I trembled as she lazily waved a hand over the lavender gown. Instantly, the bodice stopped fuming. The fabric rustled softly before repairing itself.
“Oh, thank you,” I sighed in relief.
The Dark Faerie outstretched a purple gloved hand. “Hide this orb in one of the folds of the gown. Do not be surprised if the Faerie Queen’s spells mysteriously wither at the banquet.”
“Don’t worry, it’s only temporary,” the Dark Faerie grinned, her sharp teeth gleaming. The words rang false to my ears as she continued, “I would do it myself but Fyora’s magic precautions are too strong. Only a Neopet can smuggle the orb in her presence.”
“I couldn’t hurt the Faerie Queen,” I said.
“Why not? It isn’t fair that only a select few are allowed to be Faeries. Was it truly your choice to be Grey?” the Dark Faerie asked.
“No!” I said. “But that isn’t Queen Fyora’s fault.”
“Isn’t it? Who sets the prices in the Hidden Tower? Who hides the secrets of Faerie lore? How is it fair for only a few select Neopians to be invited to the banquet, while the rest dine on Omelette?”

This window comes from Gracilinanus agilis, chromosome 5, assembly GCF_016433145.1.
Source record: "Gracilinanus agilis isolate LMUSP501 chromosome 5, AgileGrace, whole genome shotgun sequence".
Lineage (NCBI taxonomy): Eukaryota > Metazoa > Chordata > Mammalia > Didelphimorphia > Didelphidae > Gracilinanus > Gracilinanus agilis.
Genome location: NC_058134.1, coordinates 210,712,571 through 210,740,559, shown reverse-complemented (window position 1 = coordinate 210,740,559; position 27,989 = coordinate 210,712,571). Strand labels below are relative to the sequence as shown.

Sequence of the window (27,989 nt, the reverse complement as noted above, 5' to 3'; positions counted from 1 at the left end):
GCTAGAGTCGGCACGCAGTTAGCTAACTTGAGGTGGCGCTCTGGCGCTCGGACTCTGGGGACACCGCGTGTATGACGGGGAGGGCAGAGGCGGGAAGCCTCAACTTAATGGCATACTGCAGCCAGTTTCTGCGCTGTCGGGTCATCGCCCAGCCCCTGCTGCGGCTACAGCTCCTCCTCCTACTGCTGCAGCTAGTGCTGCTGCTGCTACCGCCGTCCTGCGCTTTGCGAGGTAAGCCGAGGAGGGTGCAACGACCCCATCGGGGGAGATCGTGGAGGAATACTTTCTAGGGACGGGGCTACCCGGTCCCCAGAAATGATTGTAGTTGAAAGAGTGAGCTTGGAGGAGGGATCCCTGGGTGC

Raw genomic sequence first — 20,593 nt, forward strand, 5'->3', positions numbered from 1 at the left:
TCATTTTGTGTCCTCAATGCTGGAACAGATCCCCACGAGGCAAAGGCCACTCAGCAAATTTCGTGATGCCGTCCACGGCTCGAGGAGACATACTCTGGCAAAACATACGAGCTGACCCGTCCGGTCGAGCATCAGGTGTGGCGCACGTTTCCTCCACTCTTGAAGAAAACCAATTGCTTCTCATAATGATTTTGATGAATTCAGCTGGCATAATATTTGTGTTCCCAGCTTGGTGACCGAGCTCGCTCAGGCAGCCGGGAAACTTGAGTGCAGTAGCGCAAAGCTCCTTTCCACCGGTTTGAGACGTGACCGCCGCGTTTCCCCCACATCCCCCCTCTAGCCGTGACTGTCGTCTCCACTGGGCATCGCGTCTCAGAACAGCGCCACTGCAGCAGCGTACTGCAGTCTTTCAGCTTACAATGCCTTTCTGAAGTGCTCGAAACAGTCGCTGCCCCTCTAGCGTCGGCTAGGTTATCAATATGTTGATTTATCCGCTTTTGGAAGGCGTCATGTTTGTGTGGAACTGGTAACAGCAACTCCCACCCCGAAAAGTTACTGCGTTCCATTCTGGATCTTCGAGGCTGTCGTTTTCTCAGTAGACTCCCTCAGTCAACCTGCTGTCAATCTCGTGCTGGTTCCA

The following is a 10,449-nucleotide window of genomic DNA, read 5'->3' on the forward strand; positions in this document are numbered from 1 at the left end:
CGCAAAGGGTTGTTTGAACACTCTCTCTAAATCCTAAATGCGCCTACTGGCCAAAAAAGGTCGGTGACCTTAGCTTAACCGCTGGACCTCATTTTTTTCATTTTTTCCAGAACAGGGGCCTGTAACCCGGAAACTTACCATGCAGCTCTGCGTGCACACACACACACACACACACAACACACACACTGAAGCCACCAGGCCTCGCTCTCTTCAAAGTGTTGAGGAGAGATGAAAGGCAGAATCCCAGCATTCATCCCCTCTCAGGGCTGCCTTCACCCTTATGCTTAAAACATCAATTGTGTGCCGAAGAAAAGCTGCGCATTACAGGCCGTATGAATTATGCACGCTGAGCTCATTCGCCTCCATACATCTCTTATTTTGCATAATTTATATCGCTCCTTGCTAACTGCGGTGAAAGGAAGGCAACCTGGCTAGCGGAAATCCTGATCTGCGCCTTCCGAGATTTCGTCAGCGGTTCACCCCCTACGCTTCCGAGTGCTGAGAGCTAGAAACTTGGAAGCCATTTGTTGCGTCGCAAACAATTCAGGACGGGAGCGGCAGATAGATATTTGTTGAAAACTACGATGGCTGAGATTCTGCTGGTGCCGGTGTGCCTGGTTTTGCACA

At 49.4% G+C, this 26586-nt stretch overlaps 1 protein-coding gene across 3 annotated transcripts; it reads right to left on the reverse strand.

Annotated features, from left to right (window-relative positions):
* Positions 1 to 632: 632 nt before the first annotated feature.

I fought the urge to glance at my own Half-Eaten Omelette waiting on my table.
She continued, “Fyora would lose all of her self-importance if all Neopets could be painted Faerie.”
I couldn’t think of an answer to that. It did seem unfair that I was cursed to be Yellow, then later zapped to Grey. If Fyora was so all-powerful, why could she not provide all Neopets with the chance to wear wings?
“Think about it.” the Dark Faerie hissed as she thrust the simmering orb into my hands and promptly vanished.
I was not proud of myself but I did it. With shaking hands, I had stuffed the orb into one of the imperceptible folds of the train. The Dark Faerie said that the effects were only temporary, right? I shoved away any remnants of my moral conscience, hoping that my owner would never find out.
Before long, it was almost time for Fyora’s grand entrance at the Faerie Festival. I was in one of the corridors with the ladies-in-waiting, nervously pacing in a circle. Fyora was due for one last check-over of her cosmetics and gown before ascending down the famed velvet steps.
“Stop!” I suddenly cried.
The Queen glared at me, clearly shocked that anyone would dare raise their voice in her presence.